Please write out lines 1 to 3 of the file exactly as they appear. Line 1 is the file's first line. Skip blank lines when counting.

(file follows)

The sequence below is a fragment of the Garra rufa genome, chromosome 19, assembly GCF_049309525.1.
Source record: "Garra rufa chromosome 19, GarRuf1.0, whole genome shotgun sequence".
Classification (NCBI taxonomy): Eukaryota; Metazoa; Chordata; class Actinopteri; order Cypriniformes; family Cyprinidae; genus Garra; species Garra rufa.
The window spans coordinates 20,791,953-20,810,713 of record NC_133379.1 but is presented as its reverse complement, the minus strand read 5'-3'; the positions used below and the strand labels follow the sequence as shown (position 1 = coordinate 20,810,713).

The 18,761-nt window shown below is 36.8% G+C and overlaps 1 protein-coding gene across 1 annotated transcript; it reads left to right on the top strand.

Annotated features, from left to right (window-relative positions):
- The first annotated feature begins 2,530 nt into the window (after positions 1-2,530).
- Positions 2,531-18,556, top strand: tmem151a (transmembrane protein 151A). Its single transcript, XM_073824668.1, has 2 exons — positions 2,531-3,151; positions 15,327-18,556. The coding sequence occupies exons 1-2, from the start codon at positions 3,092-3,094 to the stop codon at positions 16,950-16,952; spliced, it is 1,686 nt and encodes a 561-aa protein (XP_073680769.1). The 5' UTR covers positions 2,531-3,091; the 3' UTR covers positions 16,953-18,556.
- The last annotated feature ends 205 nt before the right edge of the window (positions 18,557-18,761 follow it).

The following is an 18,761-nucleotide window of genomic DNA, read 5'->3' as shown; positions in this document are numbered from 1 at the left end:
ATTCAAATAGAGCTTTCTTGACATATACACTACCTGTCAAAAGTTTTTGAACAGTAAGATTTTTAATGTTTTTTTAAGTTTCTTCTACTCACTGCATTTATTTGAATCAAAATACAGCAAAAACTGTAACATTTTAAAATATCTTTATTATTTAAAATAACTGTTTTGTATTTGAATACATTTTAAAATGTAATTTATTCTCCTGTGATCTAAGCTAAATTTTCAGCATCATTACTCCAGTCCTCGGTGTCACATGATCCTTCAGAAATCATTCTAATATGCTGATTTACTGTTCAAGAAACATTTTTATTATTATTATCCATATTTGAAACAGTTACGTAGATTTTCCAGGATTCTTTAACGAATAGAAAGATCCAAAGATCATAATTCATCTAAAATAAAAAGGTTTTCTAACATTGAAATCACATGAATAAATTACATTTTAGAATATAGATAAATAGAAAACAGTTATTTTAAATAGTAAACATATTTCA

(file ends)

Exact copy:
The sequence below is a fragment of the Garra rufa genome, chromosome 19, assembly GCF_049309525.1.
Source record: "Garra rufa chromosome 19, GarRuf1.0, whole genome shotgun sequence".
Classification (NCBI taxonomy): Eukaryota; Metazoa; Chordata; class Actinopteri; order Cypriniformes; family Cyprinidae; genus Garra; species Garra rufa.